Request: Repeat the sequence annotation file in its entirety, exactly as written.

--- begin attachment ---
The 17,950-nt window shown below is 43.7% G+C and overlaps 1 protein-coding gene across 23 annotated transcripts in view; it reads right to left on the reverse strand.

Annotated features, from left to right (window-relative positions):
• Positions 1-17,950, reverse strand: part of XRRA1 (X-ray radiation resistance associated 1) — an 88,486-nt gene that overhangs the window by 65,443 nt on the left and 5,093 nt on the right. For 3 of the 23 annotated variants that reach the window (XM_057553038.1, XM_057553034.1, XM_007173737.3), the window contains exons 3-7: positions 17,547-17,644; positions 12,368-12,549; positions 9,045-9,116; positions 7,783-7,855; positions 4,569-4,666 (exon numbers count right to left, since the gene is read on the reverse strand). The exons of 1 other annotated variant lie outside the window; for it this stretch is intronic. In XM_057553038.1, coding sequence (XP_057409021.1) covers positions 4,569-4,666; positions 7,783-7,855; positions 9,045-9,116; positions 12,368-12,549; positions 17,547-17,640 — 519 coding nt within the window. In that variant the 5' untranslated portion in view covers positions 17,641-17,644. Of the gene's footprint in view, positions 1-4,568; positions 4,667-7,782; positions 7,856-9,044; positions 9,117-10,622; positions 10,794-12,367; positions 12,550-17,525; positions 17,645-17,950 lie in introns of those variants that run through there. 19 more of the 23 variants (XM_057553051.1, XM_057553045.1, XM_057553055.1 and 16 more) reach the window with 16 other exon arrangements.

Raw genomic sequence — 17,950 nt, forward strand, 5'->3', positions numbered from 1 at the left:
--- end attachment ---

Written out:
The 17,950-nt window shown below is 43.7% G+C and overlaps 1 protein-coding gene across 23 annotated transcripts in view; it reads right to left on the reverse strand.

Annotated features, from left to right (window-relative positions):
• Positions 1-17,950, reverse strand: part of XRRA1 (X-ray radiation resistance associated 1) — an 88,486-nt gene that overhangs the window by 65,443 nt on the left and 5,093 nt on the right. For 3 of the 23 annotated variants that reach the window (XM_057553038.1, XM_057553034.1, XM_007173737.3), the window contains exons 3-7: positions 17,547-17,644; positions 12,368-12,549; positions 9,045-9,116; positions 7,783-7,855; positions 4,569-4,666 (exon numbers count right to left, since the gene is read on the reverse strand). The exons of 1 other annotated variant lie outside the window; for it this stretch is intronic. In XM_057553038.1, coding sequence (XP_057409021.1) covers positions 4,569-4,666; positions 7,783-7,855; positions 9,045-9,116; positions 12,368-12,549; positions 17,547-17,640 — 519 coding nt within the window. In that variant the 5' untranslated portion in view covers positions 17,641-17,644. Of the gene's footprint in view, positions 1-4,568; positions 4,667-7,782; positions 7,856-9,044; positions 9,117-10,622; positions 10,794-12,367; positions 12,550-17,525; positions 17,645-17,950 lie in introns of those variants that run through there. 19 more of the 23 variants (XM_057553051.1, XM_057553045.1, XM_057553055.1 and 16 more) reach the window with 16 other exon arrangements.

Raw genomic sequence — 17,950 nt, forward strand, 5'->3', positions numbered from 1 at the left: